But in truth, I can say healing did come through Him, in the form of His Body that came into my life in the dear friends and counselor that taught me what it is to be “welcome”. It was their presence shining His presence into my life that allowed me to trust.

    And so for any person just starting out in healing, growing and becoming the woman or man He created us to be, I pray to be able to encourage them: the pain sucks; you will not break open and die; you are much braver and stronger than you realize; you can’t go around the pain, you have to go through it to get to the other side, but oh! It is so worth doing! Because you are His beautiful child……..

    The post made by Lucia has been on my heart and mind these couple of days, so this next part is my response to her:

    One of the sad and frustrating things about abuse is the associated injuries to others: the family members of the abused as well as the abuser. I know that many in my family have had to face issues of pain and anger: my Mom, my sisters and brother, but no one more so than my husband. Abuse leaves scars on the heart and mind of the abused, which in turn impacts how that dear person can participate in relationships with others.

    The man who abused me was a teacher. Very recently, I learned he was still teaching, so I reported the abuse to the school board. It was far past the statute of limitations of the state in which the abuse occurred for me to pursue criminal or civil action, but I felt very strongly about him not having access to children in school.

    He was confronted by school administration officials and readily admitted to the abuse. He also was very clear that he had no regrets and that he didn’t need professional counseling. Through the wonders of the internet, his wife was able to find a way to make contact with me. I received two emails accusing ME of being the one who was abusive in reporting his abuse of me, with the recommendation being I should move on and forget about it.

    I cannot answer the questions Lucia raised about the abuser and the family of the abuser and how to know whether repentance is true. That is something that is hard to reckon in any situation and none more so than this. None of us have the ability to make a person accept their responsibility, express regret, turn away from their sin and walk the other direction. For the family members of the abused, I would think it very important for them to not get enmeshed, but rather stay clear and firm in their own boundaries. I also believe those family members should be encouraged to pursue healing utilizing similar suggestions as Seth made.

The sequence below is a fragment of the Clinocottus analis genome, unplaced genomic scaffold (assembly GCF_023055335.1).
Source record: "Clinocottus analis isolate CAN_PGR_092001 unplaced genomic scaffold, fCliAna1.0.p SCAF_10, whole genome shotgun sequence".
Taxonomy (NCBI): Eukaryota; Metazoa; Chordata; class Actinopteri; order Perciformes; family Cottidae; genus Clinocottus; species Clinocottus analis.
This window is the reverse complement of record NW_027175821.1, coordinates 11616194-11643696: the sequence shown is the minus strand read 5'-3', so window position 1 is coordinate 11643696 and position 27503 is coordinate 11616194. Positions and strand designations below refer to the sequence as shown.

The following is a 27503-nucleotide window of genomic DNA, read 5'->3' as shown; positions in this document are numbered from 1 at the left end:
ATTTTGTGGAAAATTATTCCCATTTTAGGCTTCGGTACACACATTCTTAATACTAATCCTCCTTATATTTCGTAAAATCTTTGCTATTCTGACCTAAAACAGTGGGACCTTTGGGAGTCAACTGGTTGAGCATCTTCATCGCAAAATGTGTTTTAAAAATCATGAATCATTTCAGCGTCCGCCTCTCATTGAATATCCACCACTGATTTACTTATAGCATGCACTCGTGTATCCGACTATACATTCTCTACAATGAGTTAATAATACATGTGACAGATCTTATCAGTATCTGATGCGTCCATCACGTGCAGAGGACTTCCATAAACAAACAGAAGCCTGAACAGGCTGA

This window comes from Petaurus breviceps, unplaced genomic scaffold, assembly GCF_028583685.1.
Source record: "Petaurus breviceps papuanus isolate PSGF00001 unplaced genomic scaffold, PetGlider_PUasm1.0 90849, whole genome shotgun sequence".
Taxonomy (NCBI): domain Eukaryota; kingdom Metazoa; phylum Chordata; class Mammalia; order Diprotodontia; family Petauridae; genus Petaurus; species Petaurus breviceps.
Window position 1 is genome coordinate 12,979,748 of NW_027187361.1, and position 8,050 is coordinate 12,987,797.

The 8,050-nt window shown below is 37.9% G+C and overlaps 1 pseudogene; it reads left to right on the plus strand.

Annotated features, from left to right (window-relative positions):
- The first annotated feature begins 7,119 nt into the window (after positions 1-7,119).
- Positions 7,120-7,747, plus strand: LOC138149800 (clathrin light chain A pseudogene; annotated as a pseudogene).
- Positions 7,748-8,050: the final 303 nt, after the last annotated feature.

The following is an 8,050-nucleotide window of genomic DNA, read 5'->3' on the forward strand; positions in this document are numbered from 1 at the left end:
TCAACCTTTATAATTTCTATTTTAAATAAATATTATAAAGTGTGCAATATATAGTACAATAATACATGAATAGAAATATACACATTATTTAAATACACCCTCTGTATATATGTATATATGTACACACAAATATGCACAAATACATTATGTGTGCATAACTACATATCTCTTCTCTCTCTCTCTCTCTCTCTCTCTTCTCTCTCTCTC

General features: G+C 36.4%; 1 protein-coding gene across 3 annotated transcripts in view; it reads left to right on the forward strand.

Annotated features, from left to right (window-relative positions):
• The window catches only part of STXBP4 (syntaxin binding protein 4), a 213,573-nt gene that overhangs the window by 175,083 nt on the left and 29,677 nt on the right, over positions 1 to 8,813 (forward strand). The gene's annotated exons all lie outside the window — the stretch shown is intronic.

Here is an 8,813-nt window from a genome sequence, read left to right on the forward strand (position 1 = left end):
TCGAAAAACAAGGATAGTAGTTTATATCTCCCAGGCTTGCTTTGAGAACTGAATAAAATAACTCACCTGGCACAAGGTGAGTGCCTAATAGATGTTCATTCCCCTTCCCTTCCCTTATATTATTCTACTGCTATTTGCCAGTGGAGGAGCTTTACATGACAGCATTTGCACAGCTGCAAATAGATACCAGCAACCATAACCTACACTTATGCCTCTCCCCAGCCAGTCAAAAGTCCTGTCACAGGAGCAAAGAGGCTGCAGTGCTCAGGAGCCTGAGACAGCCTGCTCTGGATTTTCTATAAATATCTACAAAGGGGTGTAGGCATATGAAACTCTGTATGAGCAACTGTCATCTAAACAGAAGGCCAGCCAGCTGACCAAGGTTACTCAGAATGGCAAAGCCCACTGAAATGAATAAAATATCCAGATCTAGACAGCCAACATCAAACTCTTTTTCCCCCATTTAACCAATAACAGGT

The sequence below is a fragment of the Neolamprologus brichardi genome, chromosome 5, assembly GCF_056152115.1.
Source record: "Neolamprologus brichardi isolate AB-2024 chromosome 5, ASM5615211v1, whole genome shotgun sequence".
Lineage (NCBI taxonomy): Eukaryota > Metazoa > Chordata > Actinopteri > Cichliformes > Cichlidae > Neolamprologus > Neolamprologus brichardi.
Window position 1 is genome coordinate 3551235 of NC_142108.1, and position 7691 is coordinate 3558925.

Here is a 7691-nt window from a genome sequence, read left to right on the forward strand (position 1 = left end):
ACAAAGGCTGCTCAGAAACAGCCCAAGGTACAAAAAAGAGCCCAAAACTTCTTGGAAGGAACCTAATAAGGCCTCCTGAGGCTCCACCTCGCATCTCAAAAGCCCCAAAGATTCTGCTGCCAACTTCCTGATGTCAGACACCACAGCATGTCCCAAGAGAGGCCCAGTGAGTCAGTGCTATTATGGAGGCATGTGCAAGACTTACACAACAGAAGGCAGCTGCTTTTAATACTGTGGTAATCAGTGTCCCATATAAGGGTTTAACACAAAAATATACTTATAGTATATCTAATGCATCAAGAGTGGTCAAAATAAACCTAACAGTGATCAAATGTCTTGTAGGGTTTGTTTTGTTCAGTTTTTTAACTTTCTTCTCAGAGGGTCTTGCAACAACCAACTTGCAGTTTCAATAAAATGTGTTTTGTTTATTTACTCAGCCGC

I know God did not cause the abuse to happen to me. I am also aware that He allowed it. But now I can finally say He has used it for good. The pain is redeemed. He is still in the business of miracles!

  • Wow, Deb, this is great stuff you’ve added to Seth’s blog and all the other good comments – it is full of insight and Holy Spirit power. Thank you for sharing such a good word. Everyone’s personal journey is indeed unique. For me, I have found the step of identifying and breaking free of the lies that were birthed from sexual abuse – (which then led to wrong behavior that hurt myself and everyone around me) – the most challenging of all. I’m not minimizing the huge matter of forgiveness and what that looks like in different situations – it is unbelievably hard. But my struggle has been elsewhere – and I am committed to pursuing healing. Wherever that takes me.

    Thankfully, over the past few weeks and months it has become crystal clear that God has led me to where I am now and it has made me able to step a little more confidently into exploring the shambles of relationships in my life. The body of Christ – in the form of old friends, new friends, complete strangers, books, blogs, counselors, and more – have wrapped around me with such beauty and grace that I stand truly amazed. I KNOW it is God at work answering my cry to be made whole, and to somehow redeem every hurt and pain to His honor.

    Not there yet – but definitely on the way to seeing a full-fledged miracle! And praise God, i can already see how mine is going to help many others find His freedom too.

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Seth Barnes

I'm motivated to join God in his global reclamation project. He's on the move, setting his sons and daughters free from their places of captivity. And he's partnering with those of us who have been freed to go and free others.